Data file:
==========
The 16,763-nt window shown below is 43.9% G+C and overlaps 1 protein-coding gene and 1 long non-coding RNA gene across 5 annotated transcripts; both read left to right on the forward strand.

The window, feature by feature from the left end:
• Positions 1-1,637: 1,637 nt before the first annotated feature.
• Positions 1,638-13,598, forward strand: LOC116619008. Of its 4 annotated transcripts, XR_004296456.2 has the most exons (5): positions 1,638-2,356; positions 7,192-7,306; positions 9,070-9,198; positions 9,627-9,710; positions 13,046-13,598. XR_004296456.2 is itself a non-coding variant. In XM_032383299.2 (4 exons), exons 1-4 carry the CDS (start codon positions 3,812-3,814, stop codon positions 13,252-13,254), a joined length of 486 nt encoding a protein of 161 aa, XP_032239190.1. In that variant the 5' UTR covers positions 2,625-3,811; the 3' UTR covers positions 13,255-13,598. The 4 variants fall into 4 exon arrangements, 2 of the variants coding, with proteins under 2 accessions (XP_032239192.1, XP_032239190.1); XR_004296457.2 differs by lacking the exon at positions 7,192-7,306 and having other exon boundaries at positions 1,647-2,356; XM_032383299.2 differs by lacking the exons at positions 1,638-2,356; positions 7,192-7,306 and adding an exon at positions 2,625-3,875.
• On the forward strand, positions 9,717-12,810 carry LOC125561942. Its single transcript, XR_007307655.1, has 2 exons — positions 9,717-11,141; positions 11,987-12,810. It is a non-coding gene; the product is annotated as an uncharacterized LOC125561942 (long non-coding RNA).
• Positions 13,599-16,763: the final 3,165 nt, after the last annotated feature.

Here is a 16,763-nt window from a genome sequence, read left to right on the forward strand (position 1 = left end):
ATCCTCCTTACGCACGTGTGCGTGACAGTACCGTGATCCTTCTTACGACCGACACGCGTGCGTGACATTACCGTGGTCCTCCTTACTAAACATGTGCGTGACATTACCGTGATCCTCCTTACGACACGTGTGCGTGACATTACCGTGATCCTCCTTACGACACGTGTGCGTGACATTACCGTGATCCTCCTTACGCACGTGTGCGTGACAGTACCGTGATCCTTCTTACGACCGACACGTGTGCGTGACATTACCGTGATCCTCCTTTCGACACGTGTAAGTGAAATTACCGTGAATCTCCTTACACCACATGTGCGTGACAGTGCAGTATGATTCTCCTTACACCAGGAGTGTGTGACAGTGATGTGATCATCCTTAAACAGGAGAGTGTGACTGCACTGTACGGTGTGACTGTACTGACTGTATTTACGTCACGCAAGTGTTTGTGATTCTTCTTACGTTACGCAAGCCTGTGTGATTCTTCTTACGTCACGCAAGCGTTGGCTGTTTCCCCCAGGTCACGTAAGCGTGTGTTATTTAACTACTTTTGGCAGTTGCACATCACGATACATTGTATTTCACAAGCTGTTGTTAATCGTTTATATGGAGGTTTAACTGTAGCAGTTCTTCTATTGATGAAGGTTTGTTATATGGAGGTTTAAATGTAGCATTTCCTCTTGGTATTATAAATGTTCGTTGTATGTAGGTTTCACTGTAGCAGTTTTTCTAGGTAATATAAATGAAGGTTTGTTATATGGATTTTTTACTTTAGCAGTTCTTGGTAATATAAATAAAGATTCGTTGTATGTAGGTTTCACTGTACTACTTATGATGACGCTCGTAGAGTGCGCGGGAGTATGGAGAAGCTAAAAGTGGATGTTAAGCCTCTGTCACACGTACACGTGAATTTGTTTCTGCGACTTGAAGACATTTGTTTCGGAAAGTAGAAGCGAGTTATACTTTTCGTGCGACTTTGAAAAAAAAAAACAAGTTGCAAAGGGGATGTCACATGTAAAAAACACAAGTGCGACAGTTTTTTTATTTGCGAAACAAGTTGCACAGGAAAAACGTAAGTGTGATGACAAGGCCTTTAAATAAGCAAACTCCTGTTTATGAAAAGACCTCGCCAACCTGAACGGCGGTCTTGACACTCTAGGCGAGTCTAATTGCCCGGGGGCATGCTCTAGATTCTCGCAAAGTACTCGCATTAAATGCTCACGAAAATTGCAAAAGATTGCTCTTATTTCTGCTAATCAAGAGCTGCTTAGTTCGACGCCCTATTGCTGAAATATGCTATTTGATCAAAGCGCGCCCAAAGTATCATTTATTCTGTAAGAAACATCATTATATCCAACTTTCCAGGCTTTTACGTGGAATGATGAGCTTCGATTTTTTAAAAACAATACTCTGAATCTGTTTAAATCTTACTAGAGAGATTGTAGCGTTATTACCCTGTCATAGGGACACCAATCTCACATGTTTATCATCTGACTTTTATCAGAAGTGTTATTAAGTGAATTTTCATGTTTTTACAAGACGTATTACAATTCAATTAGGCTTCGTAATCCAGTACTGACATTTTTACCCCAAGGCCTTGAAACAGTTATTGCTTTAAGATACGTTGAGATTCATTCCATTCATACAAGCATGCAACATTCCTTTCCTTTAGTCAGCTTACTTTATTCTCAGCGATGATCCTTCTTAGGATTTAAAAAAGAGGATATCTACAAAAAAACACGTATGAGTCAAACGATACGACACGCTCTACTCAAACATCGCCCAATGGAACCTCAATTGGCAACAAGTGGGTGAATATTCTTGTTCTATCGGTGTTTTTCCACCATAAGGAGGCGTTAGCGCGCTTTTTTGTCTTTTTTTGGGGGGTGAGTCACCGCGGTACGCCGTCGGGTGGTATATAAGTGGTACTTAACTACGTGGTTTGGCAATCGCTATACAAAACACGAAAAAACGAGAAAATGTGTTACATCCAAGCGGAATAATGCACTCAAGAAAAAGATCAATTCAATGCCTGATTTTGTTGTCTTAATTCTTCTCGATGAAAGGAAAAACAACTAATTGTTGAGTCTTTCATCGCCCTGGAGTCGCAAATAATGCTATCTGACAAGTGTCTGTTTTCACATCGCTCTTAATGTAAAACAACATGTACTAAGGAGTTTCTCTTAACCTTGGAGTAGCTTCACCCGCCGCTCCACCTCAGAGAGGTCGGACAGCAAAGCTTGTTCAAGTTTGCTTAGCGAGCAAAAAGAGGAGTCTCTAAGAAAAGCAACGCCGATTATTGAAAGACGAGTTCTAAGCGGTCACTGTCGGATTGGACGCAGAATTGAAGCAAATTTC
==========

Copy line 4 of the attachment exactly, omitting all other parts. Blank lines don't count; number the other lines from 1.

• Positions 1,638-13,598, forward strand: LOC116619008. Of its 4 annotated transcripts, XR_004296456.2 has the most exons (5): positions 1,638-2,356; positions 7,192-7,306; positions 9,070-9,198; positions 9,627-9,710; positions 13,046-13,598. XR_004296456.2 is itself a non-coding variant. In XM_032383299.2 (4 exons), exons 1-4 carry the CDS (start codon positions 3,812-3,814, stop codon positions 13,252-13,254), a joined length of 486 nt encoding a protein of 161 aa, XP_032239190.1. In that variant the 5' UTR covers positions 2,625-3,811; the 3' UTR covers positions 13,255-13,598. The 4 variants fall into 4 exon arrangements, 2 of the variants coding, with proteins under 2 accessions (XP_032239192.1, XP_032239190.1); XR_004296457.2 differs by lacking the exon at positions 7,192-7,306 and having other exon boundaries at positions 1,647-2,356; XM_032383299.2 differs by lacking the exons at positions 1,638-2,356; positions 7,192-7,306 and adding an exon at positions 2,625-3,875.